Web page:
RE

          • “Sailing ships for a while. Weeks to get from Asia to the US. Then the weather satellites fail and some of those ships don’t reach destination.”-Owen

            I missed this one in the first read.

            You need SATELLITES for Navigation? I don’t think so. If you did, North America would never have been colonized by Europeans, Hawaii would never have been colonized by Polynesians and World War II with all the Battleships and Aircraft carriers could not have been fought either. Satellites are a VERY recent invention upon which Global Navigation of the High Seas depends not a whit really.

            I will grant though that intercontinental travel via Sail will not be very safe to engage in for quite some time to come. People will expect all arriving Saiolboats to be full of Pirates or Raiders and just rowing into shore in your Longboats would likely result in your being killed on the spot by whatever Locals still occupy the location.

            RE

            • Owen says:

              Two quick comments.

              1) Salt is not about mineral diet requirements. It’s about food preservation. An enclave of 10 people will waste about half a deer. They won’t be able to eat it in the 48 hrs it takes to start rotting. They won’t in general be able to put food away for tough times. Salt does that. Yeah, the body needs it, but that’s not the source of my salt focus.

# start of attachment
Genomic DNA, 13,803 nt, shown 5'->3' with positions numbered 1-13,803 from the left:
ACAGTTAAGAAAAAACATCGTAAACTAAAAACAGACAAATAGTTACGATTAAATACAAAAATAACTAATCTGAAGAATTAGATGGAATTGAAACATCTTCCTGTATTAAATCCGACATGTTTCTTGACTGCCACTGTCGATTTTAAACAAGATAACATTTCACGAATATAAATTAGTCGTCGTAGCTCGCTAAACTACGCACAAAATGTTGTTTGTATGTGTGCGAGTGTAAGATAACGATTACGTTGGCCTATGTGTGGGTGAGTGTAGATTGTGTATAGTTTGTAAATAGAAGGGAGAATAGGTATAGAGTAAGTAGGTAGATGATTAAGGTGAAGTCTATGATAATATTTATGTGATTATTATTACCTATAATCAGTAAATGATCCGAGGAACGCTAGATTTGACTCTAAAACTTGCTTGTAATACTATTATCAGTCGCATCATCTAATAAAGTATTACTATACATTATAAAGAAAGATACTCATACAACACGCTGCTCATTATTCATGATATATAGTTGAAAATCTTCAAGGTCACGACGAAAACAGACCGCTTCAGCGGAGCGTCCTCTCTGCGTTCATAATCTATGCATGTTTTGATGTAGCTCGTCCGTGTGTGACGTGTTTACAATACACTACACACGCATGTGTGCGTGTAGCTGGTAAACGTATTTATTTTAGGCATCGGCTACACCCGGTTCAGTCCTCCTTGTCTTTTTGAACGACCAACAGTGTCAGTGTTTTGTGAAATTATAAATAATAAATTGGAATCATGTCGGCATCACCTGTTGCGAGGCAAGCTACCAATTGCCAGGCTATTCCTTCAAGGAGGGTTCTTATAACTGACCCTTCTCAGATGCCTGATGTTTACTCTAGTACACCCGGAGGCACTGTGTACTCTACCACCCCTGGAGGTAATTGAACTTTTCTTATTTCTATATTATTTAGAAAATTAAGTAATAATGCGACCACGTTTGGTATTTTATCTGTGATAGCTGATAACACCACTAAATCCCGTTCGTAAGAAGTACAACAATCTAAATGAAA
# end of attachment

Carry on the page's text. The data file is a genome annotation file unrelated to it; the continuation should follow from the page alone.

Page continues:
2) Satellites keep ships away from hurricanes. Not a navigation thing.

            • Salt is not the only means of preserving meat. You already postulated using a micro-hydro electric system, so you could can the meat or use an electric drying rack. Also in winter, this whole area is one big freezer anyhow. You can build ice houses that will last through the summer.

              Also, most of your animal protein comes in the form of fish which you can consume all of immediately. You can also trap smaller animals rather than taking large ones like Moose.

              Anyhow, if you are just worried about the first year of Zombie Hordes, you can live off your stock of freeze dried foods, you don’t need to hunt at all that year. After that, you get out the Smoker.

              Far as hurricane avoidance goes, you just have to take your chances on that as the mariners of old did. Not going to be much commerce going onthat way anyhow. So I wouldn’t worry too much about that.

              RE

    • Thanks! Sorry abut the spam filter problem. It is not really length that hangs it up–it is slightly off-color language that tends to hang it up.

      I was traveling and speaking the last few days (at the University of New Mexico), with limited Internet access, so I didn’t have much time for responding to comments and finding lost comments.

  17. jack son says:

    “rocket stoves” “rocket furnace”

  18. I’ll respond here to a few comments made above on the Land Ownership question.

    Land “ownership” is basically an outcome of Agriculture which has been codified into common law, and the monetary system is an outgrowth of that which provides a distribution mechanism for the produce of an Ag based society.